It is important to keep in mind that cultural organisations are the result of relatively recent and culturally specific ideas about art, and museums and galleries as its custodians. The British Museum and the Louvre, for example, were established as part of Empire-building politics and the promotion of western civilization as being preeminent in the world. Art, as we understand it, is the manifestation of human creativity particular to our time and place and for several centuries in Europe has been defined as that which is high culture, as opposed to popular or low. It has also been tangled with the acquisition of cultural capital, as described by Pierre Bourdieu, in relation to economic capital, status and the aspirations of the middle classes.
So, we need to be conscious of our baggage and the centuries of elitism that we need to overcome before everyone feels welcome to cross our threshold. We need to be open to, and supportive of, an expanded view of what human creativity might be beyond the western definition of the last few hundred years. We need to be hospitable spaces where creative thinking might be nurtured and so contribute to every aspect of being human.
Crucially, we can be spaces where people who would not usually meet do. Recently, for example, YSP initiated a free art school in Iraq by connecting two partner organisations with symbiotic aspirations. There is also scope, though, if we are hospitable to all in creating situations of disagreement and debate, to step out of echo chambers and test our truths.
This isn’t a radically new or original idea as it echoes Alfred Barr’s founding principle of the Museum of Modern Art in New York in 1929 as being “a laboratory in whose experiments the public is invited to participate”. The notion of an organisation as laboratory is one that gained traction in the 1990s and has been criticised on the grounds that open-ended process doesn’t resolve into ‘art’. But the open work and the finished work need not be mutually exclusive and there is room for coexistence.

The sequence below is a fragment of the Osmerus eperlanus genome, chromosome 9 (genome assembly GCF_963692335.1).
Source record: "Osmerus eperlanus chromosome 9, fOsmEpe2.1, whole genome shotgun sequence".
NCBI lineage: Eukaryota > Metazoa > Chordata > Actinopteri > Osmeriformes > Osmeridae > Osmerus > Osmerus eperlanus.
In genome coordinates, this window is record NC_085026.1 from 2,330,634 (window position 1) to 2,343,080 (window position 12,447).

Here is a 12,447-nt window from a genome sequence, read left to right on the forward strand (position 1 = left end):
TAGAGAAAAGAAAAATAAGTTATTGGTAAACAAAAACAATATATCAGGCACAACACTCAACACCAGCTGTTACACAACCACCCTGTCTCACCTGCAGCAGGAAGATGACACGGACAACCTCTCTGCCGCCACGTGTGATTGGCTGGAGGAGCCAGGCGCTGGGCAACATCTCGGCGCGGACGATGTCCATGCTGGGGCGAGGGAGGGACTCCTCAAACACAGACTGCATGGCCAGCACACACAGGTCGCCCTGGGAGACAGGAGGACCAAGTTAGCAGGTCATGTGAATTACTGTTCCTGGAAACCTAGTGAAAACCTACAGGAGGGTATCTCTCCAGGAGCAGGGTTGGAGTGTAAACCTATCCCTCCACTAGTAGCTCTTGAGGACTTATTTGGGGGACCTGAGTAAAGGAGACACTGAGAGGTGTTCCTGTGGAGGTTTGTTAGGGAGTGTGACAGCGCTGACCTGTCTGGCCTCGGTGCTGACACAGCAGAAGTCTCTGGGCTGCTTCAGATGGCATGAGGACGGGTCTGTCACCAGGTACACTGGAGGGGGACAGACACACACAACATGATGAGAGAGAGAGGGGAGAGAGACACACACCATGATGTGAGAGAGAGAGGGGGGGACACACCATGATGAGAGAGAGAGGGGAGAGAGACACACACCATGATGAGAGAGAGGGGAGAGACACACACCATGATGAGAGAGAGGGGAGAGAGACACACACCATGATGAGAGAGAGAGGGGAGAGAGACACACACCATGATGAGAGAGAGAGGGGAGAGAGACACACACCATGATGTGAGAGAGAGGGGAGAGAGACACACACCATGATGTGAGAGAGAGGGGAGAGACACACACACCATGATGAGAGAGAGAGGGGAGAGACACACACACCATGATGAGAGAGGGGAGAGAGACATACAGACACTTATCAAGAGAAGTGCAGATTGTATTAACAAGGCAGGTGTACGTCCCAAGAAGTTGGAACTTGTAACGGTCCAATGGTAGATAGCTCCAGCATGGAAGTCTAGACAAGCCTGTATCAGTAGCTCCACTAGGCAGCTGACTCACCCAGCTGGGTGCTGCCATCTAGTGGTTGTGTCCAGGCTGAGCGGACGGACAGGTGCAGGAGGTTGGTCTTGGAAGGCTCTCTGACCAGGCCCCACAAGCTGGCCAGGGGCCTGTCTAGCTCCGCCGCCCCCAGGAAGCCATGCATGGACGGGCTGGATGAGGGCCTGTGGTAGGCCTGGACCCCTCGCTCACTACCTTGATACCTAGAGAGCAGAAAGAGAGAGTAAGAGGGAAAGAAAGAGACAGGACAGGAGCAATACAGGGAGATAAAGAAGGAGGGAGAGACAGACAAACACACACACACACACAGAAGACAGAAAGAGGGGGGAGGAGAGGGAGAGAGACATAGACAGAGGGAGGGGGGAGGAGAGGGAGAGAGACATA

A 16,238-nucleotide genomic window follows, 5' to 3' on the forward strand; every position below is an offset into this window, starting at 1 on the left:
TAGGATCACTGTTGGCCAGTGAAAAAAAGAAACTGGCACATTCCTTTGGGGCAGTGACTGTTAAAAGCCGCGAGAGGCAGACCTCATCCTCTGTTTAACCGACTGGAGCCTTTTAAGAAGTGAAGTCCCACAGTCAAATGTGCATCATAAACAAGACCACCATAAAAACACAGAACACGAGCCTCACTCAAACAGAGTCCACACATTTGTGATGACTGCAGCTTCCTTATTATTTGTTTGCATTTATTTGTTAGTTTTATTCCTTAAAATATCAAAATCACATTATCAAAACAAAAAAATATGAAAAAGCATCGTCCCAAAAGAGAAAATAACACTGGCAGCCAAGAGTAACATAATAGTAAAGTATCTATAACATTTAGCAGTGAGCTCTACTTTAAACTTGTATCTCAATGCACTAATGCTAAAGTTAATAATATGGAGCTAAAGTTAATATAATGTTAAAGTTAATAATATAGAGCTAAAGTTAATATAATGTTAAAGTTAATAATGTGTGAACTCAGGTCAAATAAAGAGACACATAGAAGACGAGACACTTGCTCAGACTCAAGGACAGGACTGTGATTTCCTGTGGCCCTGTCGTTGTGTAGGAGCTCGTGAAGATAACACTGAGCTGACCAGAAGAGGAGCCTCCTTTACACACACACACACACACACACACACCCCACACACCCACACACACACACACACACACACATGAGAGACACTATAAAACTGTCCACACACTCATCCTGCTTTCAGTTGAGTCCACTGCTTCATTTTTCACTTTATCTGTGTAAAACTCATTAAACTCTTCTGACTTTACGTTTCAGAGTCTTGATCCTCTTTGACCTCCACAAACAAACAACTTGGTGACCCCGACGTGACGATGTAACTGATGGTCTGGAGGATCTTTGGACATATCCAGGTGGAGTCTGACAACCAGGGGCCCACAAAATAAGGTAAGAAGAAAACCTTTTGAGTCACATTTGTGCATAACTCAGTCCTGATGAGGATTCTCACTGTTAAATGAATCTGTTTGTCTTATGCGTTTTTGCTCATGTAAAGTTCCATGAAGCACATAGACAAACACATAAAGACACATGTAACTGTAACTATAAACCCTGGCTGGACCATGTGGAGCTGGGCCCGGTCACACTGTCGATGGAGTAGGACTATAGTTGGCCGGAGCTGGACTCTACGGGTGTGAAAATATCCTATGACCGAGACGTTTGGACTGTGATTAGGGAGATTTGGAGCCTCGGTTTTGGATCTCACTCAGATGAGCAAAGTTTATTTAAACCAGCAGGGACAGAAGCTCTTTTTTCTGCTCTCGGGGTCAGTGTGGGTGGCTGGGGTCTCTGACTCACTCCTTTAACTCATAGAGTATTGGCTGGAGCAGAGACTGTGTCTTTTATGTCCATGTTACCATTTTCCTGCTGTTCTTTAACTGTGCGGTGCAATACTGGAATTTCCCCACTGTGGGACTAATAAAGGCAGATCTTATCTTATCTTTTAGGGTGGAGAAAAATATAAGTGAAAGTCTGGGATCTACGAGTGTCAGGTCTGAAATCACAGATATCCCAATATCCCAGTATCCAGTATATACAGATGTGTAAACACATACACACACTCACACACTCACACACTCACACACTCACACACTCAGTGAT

Indeed YSP, since it was founded by our Executive Director Peter Murray in 1977, has always been a space for creative process, experiment, risk taking and play. Our founding mission is to be an international centre for the creation, display and appreciation of art. Our roots are in Bretton Hall College and the philosophy of Herbert Read as particularly expressed in ‘Education Through Art’ in 1943, which promotes the idea that every person’s full potential is enabled through a creative approach to learning. And I would say that our understanding of creative potential is openness.
Being open to everyone, being open to ideas, to failure, to debate and challenge. We have tried over the years to very genuinely involve people in creative processes, and to enable creative participation and expression. Whilst some of our static exhibitions are, by their nature, objects on plinths to be viewed, there are also sculptures in the open air that can be touched. Artists work on site, in open conversation with visitors and school groups.
Simon Armitage, YSP’s 2017 poet in residence, has taken a view of the organisation as being a mini kingdom, like Christiana in Denmark, or Glastonbury festival, which opens up an interesting thought. Perhaps if organisations are to change the world they first need to create it within, to establish a set of values, a way of being, which is constantly renewed through its community of participation and makes a difference through its presence.
Portrait Helen Pheby with Martin Boyce 'Souvenir Placards (Standard Edition)' 1993 (C) the artist. Arts Council Collection, gift of Charles Saatchi. Photo (C) Jonty Wilde